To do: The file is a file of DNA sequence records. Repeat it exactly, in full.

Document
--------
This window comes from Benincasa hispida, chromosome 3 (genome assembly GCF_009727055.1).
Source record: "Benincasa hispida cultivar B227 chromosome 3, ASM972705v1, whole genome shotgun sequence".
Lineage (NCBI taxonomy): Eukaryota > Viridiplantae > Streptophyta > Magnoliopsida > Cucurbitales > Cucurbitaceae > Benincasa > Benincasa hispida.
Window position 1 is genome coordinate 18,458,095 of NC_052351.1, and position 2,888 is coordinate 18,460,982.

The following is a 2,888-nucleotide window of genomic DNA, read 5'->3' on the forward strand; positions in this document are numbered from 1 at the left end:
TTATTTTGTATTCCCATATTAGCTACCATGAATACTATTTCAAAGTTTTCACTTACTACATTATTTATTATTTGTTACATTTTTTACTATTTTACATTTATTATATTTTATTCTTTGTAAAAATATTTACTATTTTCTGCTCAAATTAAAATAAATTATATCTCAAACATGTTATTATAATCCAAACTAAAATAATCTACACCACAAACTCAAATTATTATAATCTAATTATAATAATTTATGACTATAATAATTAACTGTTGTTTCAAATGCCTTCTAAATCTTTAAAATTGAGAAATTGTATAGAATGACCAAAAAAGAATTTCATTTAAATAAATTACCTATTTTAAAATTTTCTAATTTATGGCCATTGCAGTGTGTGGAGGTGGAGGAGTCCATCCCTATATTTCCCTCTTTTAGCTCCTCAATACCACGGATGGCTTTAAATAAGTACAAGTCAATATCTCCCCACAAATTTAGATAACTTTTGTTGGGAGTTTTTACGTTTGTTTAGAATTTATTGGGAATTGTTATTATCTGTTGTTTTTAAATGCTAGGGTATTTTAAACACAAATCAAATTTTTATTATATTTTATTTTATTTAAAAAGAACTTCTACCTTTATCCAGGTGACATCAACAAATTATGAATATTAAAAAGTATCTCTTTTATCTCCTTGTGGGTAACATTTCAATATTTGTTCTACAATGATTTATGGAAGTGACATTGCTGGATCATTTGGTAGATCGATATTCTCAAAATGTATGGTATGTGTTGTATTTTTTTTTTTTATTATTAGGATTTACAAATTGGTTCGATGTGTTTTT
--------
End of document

This window comes from Benincasa hispida, chromosome 3 (genome assembly GCF_009727055.1).
Source record: "Benincasa hispida cultivar B227 chromosome 3, ASM972705v1, whole genome shotgun sequence".
Lineage (NCBI taxonomy): Eukaryota > Viridiplantae > Streptophyta > Magnoliopsida > Cucurbitales > Cucurbitaceae > Benincasa > Benincasa hispida.
Window position 1 is genome coordinate 18,458,095 of NC_052351.1, and position 2,888 is coordinate 18,460,982.

The following is a 2,888-nucleotide window of genomic DNA, read 5'->3' on the forward strand; positions in this document are numbered from 1 at the left end:
TTATTTTGTATTCCCATATTAGCTACCATGAATACTATTTCAAAGTTTTCACTTACTACATTATTTATTATTTGTTACATTTTTTACTATTTTACATTTATTATATTTTATTCTTTGTAAAAATATTTACTATTTTCTGCTCAAATTAAAATAAATTATATCTCAAACATGTTATTATAATCCAAACTAAAATAATCTACACCACAAACTCAAATTATTATAATCTAATTATAATAATTTATGACTATAATAATTAACTGTTGTTTCAAATGCCTTCTAAATCTTTAAAATTGAGAAATTGTATAGAATGACCAAAAAAGAATTTCATTTAAATAAATTACCTATTTTAAAATTTTCTAATTTATGGCCATTGCAGTGTGTGGAGGTGGAGGAGTCCATCCCTATATTTCCCTCTTTTAGCTCCTCAATACCACGGATGGCTTTAAATAAGTACAAGTCAATATCTCCCCACAAATTTAGATAACTTTTGTTGGGAGTTTTTACGTTTGTTTAGAATTTATTGGGAATTGTTATTATCTGTTGTTTTTAAATGCTAGGGTATTTTAAACACAAATCAAATTTTTATTATATTTTATTTTATTTAAAAAGAACTTCTACCTTTATCCAGGTGACATCAACAAATTATGAATATTAAAAAGTATCTCTTTTATCTCCTTGTGGGTAACATTTCAATATTTGTTCTACAATGATTTATGGAAGTGACATTGCTGGATCATTTGGTAGATCGATATTCTCAAAATGTATGGTATGTGTTGTATTTTTTTTTTTTATTATTAGGATTTACAAATTGGTTCGATGTGTTTTT